Thematically, the older generation tends to focus on education, health and poverty, while their children and grandchildren are more supportive of the arts, civil rights and the environment. Furthermore, the older generation tends to regard giving as an end in itself while their children tend to seek to measure the impact of their philanthropic efforts. In spite of these differences 42% of the families interviewed cited ensuring the continuity of family values and creating a legacy as underpinning their efforts. Families tend to give most to their home country (70% of family giving is directed to national-level causes); to the country they emigrated from or to their own ethnic or socio-linguistic communities. However, philanthropists in wealthier Asian countries are increasingly targeting less advantaged regions with which they have no obvious affiliation. Educational causes receive the lion’s share of philanthropic giving (36% in 2010), followed by poverty alleviation and development (10%), health (9%), and disaster relief (5%).
The importance of education in many Asian cultures is a natural driver of philanthropy in the region. However, the study found that despite a willingness to engage in the alleviation of poverty and development, the agencies that dominate the sector are often poorly placed to accommodate philanthropic giving from families.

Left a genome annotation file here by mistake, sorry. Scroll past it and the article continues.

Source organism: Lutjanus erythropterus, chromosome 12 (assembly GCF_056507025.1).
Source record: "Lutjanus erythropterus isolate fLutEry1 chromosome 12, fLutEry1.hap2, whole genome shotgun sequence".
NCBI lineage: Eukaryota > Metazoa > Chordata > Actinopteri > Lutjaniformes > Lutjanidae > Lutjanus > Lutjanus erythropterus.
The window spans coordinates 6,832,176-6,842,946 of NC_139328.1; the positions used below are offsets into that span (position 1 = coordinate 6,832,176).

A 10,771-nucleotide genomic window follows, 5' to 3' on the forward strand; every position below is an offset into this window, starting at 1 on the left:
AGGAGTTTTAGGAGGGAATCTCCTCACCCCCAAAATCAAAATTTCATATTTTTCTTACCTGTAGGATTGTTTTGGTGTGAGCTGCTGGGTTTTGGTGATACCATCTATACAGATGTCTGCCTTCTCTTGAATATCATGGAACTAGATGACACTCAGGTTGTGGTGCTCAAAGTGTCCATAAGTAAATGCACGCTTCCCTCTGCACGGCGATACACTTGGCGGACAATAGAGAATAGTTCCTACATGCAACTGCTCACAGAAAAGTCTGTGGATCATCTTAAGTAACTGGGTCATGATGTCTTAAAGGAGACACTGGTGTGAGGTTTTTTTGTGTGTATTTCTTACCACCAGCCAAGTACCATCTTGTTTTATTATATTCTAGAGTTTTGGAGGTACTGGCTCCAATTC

The arts (4% of giving in 2010), civil rights (1%) and the environment (4%) have weak support in the region in contrast to programmes with a religious theme although there is little emphasis on systematic, structured contribution to religious causes popular in the US. Some 36% of families interviewed consider social entrepreneurship as the dominant trend.
To have a sustained, transformational impact, the study concludes that family philanthropy in the region will require a sharpened strategic focus, and a more collaborative and professional approach towards implementation. Success will depend on the ability to accommodate the aspirations of different generations and develop models of governance that allow for contributions from all family members. “The study has provided us with a unique insight into the philanthropic aspirations of Asia’s wealthiest families. By bringing together Asian best practices and advising strategies for effective and sustainable giving, UBS is well placed to provide the platform for them to create lasting impact,” Shih added. The 10 countries covered in the study were China, Hong Kong, India, Indonesia, Japan, Malaysia, Philippines, Singapore, Taiwan and Thailand. As one of the leading service providers to UHNW clients worldwide, UBS is very active in philanthropy advisory through its dedicated Philanthropy & Values-Based Investing team. Over 30 in-house experts cater globally to all aspects of philanthropy, strategic charitable giving as well as investing with social impact in a “one-stop” professional approach offering UBS clients a broad range of services spanning from philanthropy advisory, selection and execution of philanthropic projects in the name of and for UBS clients through the UBS Optimus Foundation and investment solutions focusing on combining social change with financial aspects. In 2008 and 2011, UBS was named best private bank globally for Philanthropy Services by Euromoney.